Josh J
    BPL Member



    First I want to say glad your alright and you definitely made the right call by pushing the button.

    A few questions if you don’t mind.

    ¹. You said the phone connected to the inReach had died. I’m assuming you could read the message directly from the inReach? and even though the phone made making communicate easier do you feel if your battery bank was dead as well you’d still be able to communicate effectively with Geos albeit slowly via the inReach directly?


    Pat D
    BPL Member


    Hi Josh, you can still text directly from the inReach Mini, it is just slow as it involves selecting and ok’ing individual letters (there is a word prompt too). And yes, you can read the message directly from the inReach. So you can still communicate effectively, but it is slow and takes a little practice.

    Rex Sanders
    BPL Member


    In 2014 I wrote BPL’s Rescue Insurance for Backpackers. Search and rescue is still free in almost all of the U.S.A., Canada, and many other countries, unless you do something illegal or really stupid.

    From the U.S. National Association for Search and Rescue:

    The mission of SAR organizations is to save lives, not just the lives of those who can afford to pay the bill.

    Ambulance helicopters, on the other hand, have gotten crazy expensive. On my 22-mile flight a couple of years ago, the private helicopter company billed $50,000. I paid almost nothing thanks to good medical insurance.

    Everyone’s insurance needs are different. Do your homework!

    And carry a PLB or satellite messenger, like Pat does. And I do.

    — Rex

    David Thomas
    BPL Member


    Locale: North Woods. Far North.

    We sunk a boat 10 miles past the last native village, but did manage to get it to a small, isolated beach.  I intentionally didn’t hit the panic button on my EPIRB since we were able to toss a tent and sleeping bags (and guns and a bear) ashore so we were in no immediate danger and I didn’t want rescuers putting themselves in harms way until the storm had ceased.

    But I had a handheld VHF on my PFD (I ALWAYS do) and hailed passing ships with a MayDay.  Very nice people in a very nice boat retrieved us (we had to swim past the surf line) and they called it in to the Coast Guard who asked them to retrieve any of the floating gas cans that were safe to snag.

    The USCG then called the number phone for the boat registration and started the conversation with my buddy’s wife with, “Are you Tony Garcia’s next of kin?”  His homecoming would have been calmer had they used different phrasing.

    Murali C
    BPL Member


    Adding to what Rex said about insurance policies….I have one with American Alpine Club as a “Leader” membership level which is $250/year and provides upto 300K in coverage. I think Garmin also provides some form of insurance  you can sign up for – not sure about coverage amount or the cost. One of the guys in this forum recommended the American Alpine Club before we did the SHR. Am glad to have some form of evacuation insurance.

    Murali C
    BPL Member


    Hmm…Garmin is much cheaper. 29.95 per year for 50K per incident and 100K max per year I think. Need to switch to this perhaps.

    AK Granola
    BPL Member


    Good points about the advantages of an inReach over a PLB – your family not knowing the emergency isn’t about you, and being able to get details to rescuers to make it easier for them and quicker.

    I’ve had that vasovagal syncope in the shower, right after doing a marathon. I thought I was having a heart issue too, it felt that extreme, except no chest pain. You just kind of collapse with exhaustion, or so it feels.

    Your story reminded me that I haven’t updated contacts in a while, and the phone numbers were out of date! yeesh.


    Scott S
    BPL Member


    Hi, Pat—very glad to hear everything turned out all right. I hope you don’t mind a (mostly) unrelated question: What are those bags/sacks you’re carrying on your shoulder straps? They look very useful.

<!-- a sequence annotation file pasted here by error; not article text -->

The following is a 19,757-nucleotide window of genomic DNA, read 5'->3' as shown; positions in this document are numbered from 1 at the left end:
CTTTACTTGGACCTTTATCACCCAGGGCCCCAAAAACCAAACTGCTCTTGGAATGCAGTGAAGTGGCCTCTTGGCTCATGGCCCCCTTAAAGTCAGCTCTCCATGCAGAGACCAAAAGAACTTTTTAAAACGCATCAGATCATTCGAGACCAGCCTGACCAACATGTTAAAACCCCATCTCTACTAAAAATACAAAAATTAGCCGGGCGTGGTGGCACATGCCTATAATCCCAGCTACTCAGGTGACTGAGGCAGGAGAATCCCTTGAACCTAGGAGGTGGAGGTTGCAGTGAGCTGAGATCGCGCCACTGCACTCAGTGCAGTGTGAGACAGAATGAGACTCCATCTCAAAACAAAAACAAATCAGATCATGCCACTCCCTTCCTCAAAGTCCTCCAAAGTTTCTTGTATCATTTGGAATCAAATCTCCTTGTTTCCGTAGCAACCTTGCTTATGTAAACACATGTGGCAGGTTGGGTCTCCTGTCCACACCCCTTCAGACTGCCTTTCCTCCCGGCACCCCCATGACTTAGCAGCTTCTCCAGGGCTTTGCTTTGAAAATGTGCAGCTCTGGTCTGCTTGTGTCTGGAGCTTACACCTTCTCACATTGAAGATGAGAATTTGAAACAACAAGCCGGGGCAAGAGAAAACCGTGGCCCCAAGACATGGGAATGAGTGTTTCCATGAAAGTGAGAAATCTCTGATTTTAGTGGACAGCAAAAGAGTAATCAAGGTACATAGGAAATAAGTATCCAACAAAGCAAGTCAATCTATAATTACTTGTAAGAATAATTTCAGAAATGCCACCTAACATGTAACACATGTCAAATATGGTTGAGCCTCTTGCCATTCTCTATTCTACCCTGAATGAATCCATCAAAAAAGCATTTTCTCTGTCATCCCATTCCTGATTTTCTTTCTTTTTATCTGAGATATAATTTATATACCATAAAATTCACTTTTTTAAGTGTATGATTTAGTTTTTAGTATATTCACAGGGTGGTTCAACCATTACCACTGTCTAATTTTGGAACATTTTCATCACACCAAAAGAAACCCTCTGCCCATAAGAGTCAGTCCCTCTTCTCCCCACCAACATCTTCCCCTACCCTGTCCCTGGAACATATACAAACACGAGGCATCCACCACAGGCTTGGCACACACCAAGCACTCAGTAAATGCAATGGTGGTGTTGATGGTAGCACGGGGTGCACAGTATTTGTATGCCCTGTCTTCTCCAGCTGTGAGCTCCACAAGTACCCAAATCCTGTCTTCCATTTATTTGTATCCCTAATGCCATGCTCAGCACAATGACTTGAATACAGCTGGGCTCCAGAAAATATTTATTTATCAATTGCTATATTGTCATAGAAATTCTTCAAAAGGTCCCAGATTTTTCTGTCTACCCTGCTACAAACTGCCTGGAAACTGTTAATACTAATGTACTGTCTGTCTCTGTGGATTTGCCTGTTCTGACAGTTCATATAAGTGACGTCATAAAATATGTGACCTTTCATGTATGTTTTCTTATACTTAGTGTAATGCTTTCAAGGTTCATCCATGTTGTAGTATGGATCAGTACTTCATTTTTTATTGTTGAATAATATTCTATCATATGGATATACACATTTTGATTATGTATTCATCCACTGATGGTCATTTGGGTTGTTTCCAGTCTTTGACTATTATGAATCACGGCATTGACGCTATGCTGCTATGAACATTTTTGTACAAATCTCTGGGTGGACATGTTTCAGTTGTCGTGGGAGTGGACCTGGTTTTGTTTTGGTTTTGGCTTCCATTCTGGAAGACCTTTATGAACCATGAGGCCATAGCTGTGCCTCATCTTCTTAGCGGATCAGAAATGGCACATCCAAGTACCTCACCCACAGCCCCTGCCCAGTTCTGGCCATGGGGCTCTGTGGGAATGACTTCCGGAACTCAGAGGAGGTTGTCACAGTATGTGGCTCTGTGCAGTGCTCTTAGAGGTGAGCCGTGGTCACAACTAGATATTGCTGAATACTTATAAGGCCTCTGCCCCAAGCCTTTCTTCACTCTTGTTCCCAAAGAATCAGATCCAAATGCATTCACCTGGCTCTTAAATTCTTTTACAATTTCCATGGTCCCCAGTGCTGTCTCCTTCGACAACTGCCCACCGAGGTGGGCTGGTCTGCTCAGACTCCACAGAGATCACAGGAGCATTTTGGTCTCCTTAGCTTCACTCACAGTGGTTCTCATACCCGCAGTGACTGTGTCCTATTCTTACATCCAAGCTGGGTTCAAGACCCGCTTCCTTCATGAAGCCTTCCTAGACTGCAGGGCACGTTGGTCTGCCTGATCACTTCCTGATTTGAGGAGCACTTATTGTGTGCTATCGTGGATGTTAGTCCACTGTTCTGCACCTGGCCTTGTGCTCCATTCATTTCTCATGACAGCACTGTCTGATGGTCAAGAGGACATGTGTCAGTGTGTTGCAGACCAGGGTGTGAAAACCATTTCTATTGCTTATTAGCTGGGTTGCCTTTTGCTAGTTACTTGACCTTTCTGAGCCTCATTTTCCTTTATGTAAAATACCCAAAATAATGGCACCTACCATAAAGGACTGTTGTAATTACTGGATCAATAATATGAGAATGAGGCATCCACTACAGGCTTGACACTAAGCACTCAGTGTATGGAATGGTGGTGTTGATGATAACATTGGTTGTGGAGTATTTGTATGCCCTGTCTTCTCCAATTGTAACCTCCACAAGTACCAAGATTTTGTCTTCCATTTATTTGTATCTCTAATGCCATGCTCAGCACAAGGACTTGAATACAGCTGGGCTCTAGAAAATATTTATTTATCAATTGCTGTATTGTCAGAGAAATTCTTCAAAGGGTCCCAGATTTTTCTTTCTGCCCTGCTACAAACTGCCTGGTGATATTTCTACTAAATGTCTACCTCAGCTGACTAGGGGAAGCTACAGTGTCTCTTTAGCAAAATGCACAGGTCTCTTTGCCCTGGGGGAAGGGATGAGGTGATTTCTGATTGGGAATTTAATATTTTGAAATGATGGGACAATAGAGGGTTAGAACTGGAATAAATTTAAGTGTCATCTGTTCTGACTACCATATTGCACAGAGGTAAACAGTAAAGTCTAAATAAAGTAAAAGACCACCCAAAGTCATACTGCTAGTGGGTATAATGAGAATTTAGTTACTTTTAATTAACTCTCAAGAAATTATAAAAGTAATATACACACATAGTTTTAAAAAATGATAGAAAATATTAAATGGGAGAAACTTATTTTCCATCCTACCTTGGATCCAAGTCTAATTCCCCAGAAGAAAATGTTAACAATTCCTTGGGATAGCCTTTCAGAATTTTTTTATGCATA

John S.
    BPL Member


    The sudden inability to breath made me think pulmonary (lung) embolus (blood clot) first. The doc calling it vasovagal made me think of panic attack-related. Vasovagal syncope (passing out) would not begin with shortness of breath, at least in my experience.

    Glen Hoshizaki
    BPL Member


    Hi John — The vagal stimulation (if that’s really what it was in this case) causes a decrease in heart pumping and heart rate, and a dilation of blood vessels, all leading to decreased brain blood flow. And so before you actually pass out it wouldn’t surprise me that you experience shortness of breath as a reflex to try to get more oxygen to the brain. But like you, I was guessing pulmonary embolus.

    Eric Blumensaadt
    BPL Member


    Locale: Mojave Desert

    Good story with interesting details like shutting off the SOS beacon.

    I have a SPOT gen. 3 but may get an In-Reach in the standard size B/C I refuse to carry a cell phone and backup power source.

    I have the AA Premium level membership (some form of AAA membership is required B/C I have them for home/auto insurance). That high level gives me a $25,000. coverage for evacuation IF I’m 100 miles or more from home. Some states like Colorado have emergency evacuation insurance that can be purchased for a nominal fee and would be well worth it for financial peace of mind. Otherwise your backcountry trip could end up being the most expensive one of you life.

    Pat D
    BPL Member


    Hi Scott, my backpack is made by Aarn in New Zealand. It has detachable accessory bags in front that Aarn calls balance pockets. The intent is to distribute pack weight around your body so I load the pockets up with heavier items to balance the weight of the main pack. And it’s handy for things you want to get at during the day. I have been using it for a few years and find it very comfortable though it has taken some trial and error to pack it efficiently.

    BPL Member


    Locale: Northern California

    “…since we were able to toss a tent and sleeping bags (and guns and a bear) ashore so we were in no immediate danger…”

    Normally I’d assume that you meant ‘guns and a beer’, but I guess you’d had good luck on your hunt and were boating back with the carcass…life really is different in Alaska.

    I’ve heard of wrapping yourself inside of a bear carcass to survive a storm. Hopefully you meant, “we had plenty to eat”. But…how were you going to cook it? Or were you thinking, bear tartar?

    david morgan
    BPL Member


    I’m glad you both came out well. It also might be good to wear a cardiac monitor in case it was an abrupt onset of a lethal arrhythmia or cardiac vessel spasm. Usually, vagal episodes occur when straining to have a bowel movement. And, please, what type of backpacks are those? With those huge from pockets, one can access lunch, raingear, etc while on the march!

    Pat D
    BPL Member


    Hi David,

    Oh my! The things I am learning about vasovagal episodes! The packs are made by Aarn and the front pockets are definitely handy. And if you put heavier stuff into them they balance the weight of the main backpack, which makes for greater comfort and balance.